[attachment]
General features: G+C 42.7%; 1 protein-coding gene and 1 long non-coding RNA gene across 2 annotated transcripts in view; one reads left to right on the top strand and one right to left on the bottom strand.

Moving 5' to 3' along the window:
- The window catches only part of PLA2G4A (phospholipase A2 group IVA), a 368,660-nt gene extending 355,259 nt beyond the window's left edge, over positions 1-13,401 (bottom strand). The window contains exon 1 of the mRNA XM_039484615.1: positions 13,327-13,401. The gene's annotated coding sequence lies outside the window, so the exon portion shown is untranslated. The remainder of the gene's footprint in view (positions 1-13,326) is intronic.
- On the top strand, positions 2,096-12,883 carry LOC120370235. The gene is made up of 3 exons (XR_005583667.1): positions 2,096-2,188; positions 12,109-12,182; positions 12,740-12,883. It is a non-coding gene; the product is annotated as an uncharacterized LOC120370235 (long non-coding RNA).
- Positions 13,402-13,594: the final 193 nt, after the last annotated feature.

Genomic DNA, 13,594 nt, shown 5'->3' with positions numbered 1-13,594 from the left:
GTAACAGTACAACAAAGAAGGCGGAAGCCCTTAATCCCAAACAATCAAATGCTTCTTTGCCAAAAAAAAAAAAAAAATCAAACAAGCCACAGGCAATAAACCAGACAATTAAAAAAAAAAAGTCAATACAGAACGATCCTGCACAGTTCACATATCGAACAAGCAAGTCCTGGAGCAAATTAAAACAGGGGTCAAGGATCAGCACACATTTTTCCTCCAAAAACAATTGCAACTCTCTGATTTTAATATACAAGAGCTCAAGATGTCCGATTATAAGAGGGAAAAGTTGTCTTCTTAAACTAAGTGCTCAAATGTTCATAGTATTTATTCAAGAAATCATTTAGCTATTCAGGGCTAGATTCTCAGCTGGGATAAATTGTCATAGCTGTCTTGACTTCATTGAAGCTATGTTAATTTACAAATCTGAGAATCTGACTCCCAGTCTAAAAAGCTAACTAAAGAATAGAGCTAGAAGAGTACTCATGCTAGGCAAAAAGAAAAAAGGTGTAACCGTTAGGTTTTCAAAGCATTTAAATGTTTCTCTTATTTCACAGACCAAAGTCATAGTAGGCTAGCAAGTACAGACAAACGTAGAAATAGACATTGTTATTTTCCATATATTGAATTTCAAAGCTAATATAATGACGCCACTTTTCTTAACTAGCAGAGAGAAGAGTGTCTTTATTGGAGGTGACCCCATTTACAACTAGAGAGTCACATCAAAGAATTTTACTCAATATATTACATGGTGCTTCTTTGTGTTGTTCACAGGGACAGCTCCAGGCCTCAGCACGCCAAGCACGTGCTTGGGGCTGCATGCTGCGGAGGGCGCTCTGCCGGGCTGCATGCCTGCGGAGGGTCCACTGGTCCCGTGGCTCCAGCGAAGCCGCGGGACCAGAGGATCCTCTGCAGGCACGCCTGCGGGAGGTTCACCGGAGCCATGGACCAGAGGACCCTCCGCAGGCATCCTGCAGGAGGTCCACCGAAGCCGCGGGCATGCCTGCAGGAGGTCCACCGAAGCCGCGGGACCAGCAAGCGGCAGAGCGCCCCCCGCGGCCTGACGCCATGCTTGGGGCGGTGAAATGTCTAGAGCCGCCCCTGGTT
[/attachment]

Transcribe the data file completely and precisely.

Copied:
General features: G+C 42.7%; 1 protein-coding gene and 1 long non-coding RNA gene across 2 annotated transcripts in view; one reads left to right on the top strand and one right to left on the bottom strand.

Moving 5' to 3' along the window:
- The window catches only part of PLA2G4A (phospholipase A2 group IVA), a 368,660-nt gene extending 355,259 nt beyond the window's left edge, over positions 1-13,401 (bottom strand). The window contains exon 1 of the mRNA XM_039484615.1: positions 13,327-13,401. The gene's annotated coding sequence lies outside the window, so the exon portion shown is untranslated. The remainder of the gene's footprint in view (positions 1-13,326) is intronic.
- On the top strand, positions 2,096-12,883 carry LOC120370235. The gene is made up of 3 exons (XR_005583667.1): positions 2,096-2,188; positions 12,109-12,182; positions 12,740-12,883. It is a non-coding gene; the product is annotated as an uncharacterized LOC120370235 (long non-coding RNA).
- Positions 13,402-13,594: the final 193 nt, after the last annotated feature.

Genomic DNA, 13,594 nt, shown 5'->3' with positions numbered 1-13,594 from the left:
GTAACAGTACAACAAAGAAGGCGGAAGCCCTTAATCCCAAACAATCAAATGCTTCTTTGCCAAAAAAAAAAAAAAAATCAAACAAGCCACAGGCAATAAACCAGACAATTAAAAAAAAAAAGTCAATACAGAACGATCCTGCACAGTTCACATATCGAACAAGCAAGTCCTGGAGCAAATTAAAACAGGGGTCAAGGATCAGCACACATTTTTCCTCCAAAAACAATTGCAACTCTCTGATTTTAATATACAAGAGCTCAAGATGTCCGATTATAAGAGGGAAAAGTTGTCTTCTTAAACTAAGTGCTCAAATGTTCATAGTATTTATTCAAGAAATCATTTAGCTATTCAGGGCTAGATTCTCAGCTGGGATAAATTGTCATAGCTGTCTTGACTTCATTGAAGCTATGTTAATTTACAAATCTGAGAATCTGACTCCCAGTCTAAAAAGCTAACTAAAGAATAGAGCTAGAAGAGTACTCATGCTAGGCAAAAAGAAAAAAGGTGTAACCGTTAGGTTTTCAAAGCATTTAAATGTTTCTCTTATTTCACAGACCAAAGTCATAGTAGGCTAGCAAGTACAGACAAACGTAGAAATAGACATTGTTATTTTCCATATATTGAATTTCAAAGCTAATATAATGACGCCACTTTTCTTAACTAGCAGAGAGAAGAGTGTCTTTATTGGAGGTGACCCCATTTACAACTAGAGAGTCACATCAAAGAATTTTACTCAATATATTACATGGTGCTTCTTTGTGTTGTTCACAGGGACAGCTCCAGGCCTCAGCACGCCAAGCACGTGCTTGGGGCTGCATGCTGCGGAGGGCGCTCTGCCGGGCTGCATGCCTGCGGAGGGTCCACTGGTCCCGTGGCTCCAGCGAAGCCGCGGGACCAGAGGATCCTCTGCAGGCACGCCTGCGGGAGGTTCACCGGAGCCATGGACCAGAGGACCCTCCGCAGGCATCCTGCAGGAGGTCCACCGAAGCCGCGGGCATGCCTGCAGGAGGTCCACCGAAGCCGCGGGACCAGCAAGCGGCAGAGCGCCCCCCGCGGCCTGACGCCATGCTTGGGGCGGTGAAATGTCTAGAGCCGCCCCTGGTT